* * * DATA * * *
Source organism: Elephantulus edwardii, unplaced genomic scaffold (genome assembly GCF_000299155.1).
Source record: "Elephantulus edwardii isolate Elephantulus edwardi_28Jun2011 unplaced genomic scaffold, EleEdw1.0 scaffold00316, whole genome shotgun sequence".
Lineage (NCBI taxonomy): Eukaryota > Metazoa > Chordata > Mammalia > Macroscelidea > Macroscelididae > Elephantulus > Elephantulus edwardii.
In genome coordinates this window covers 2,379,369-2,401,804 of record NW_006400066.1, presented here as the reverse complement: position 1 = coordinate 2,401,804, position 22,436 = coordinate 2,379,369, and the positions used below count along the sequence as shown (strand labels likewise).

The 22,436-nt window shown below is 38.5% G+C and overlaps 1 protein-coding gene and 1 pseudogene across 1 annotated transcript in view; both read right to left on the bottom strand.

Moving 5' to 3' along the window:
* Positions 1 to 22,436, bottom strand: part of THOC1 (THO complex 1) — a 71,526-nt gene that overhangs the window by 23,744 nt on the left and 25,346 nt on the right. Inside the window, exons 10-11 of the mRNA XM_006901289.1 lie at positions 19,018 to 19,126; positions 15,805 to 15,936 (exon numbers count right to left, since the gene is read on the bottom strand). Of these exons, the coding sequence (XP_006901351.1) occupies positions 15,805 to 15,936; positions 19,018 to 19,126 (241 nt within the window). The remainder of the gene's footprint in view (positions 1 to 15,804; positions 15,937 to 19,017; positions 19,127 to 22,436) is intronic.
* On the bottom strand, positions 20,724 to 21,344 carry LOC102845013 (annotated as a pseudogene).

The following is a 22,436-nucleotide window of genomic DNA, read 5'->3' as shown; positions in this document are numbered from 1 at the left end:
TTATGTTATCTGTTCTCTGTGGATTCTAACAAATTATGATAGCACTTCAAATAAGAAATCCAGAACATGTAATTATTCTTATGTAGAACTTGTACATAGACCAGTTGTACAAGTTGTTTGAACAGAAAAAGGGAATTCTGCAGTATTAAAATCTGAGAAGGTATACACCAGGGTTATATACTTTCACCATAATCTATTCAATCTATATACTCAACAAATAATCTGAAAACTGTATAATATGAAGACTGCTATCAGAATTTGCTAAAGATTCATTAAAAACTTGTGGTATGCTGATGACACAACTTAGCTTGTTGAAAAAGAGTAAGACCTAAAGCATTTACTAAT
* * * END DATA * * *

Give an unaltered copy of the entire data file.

Source organism: Elephantulus edwardii, unplaced genomic scaffold (genome assembly GCF_000299155.1).
Source record: "Elephantulus edwardii isolate Elephantulus edwardi_28Jun2011 unplaced genomic scaffold, EleEdw1.0 scaffold00316, whole genome shotgun sequence".
Lineage (NCBI taxonomy): Eukaryota > Metazoa > Chordata > Mammalia > Macroscelidea > Macroscelididae > Elephantulus > Elephantulus edwardii.
In genome coordinates this window covers 2,379,369-2,401,804 of record NW_006400066.1, presented here as the reverse complement: position 1 = coordinate 2,401,804, position 22,436 = coordinate 2,379,369, and the positions used below count along the sequence as shown (strand labels likewise).

The 22,436-nt window shown below is 38.5% G+C and overlaps 1 protein-coding gene and 1 pseudogene across 1 annotated transcript in view; both read right to left on the bottom strand.

Moving 5' to 3' along the window:
* Positions 1 to 22,436, bottom strand: part of THOC1 (THO complex 1) — a 71,526-nt gene that overhangs the window by 23,744 nt on the left and 25,346 nt on the right. Inside the window, exons 10-11 of the mRNA XM_006901289.1 lie at positions 19,018 to 19,126; positions 15,805 to 15,936 (exon numbers count right to left, since the gene is read on the bottom strand). Of these exons, the coding sequence (XP_006901351.1) occupies positions 15,805 to 15,936; positions 19,018 to 19,126 (241 nt within the window). The remainder of the gene's footprint in view (positions 1 to 15,804; positions 15,937 to 19,017; positions 19,127 to 22,436) is intronic.
* On the bottom strand, positions 20,724 to 21,344 carry LOC102845013 (annotated as a pseudogene).

The following is a 22,436-nucleotide window of genomic DNA, read 5'->3' as shown; positions in this document are numbered from 1 at the left end:
TTATGTTATCTGTTCTCTGTGGATTCTAACAAATTATGATAGCACTTCAAATAAGAAATCCAGAACATGTAATTATTCTTATGTAGAACTTGTACATAGACCAGTTGTACAAGTTGTTTGAACAGAAAAAGGGAATTCTGCAGTATTAAAATCTGAGAAGGTATACACCAGGGTTATATACTTTCACCATAATCTATTCAATCTATATACTCAACAAATAATCTGAAAACTGTATAATATGAAGACTGCTATCAGAATTTGCTAAAGATTCATTAAAAACTTGTGGTATGCTGATGACACAACTTAGCTTGTTGAAAAAGAGTAAGACCTAAAGCATTTACTAAT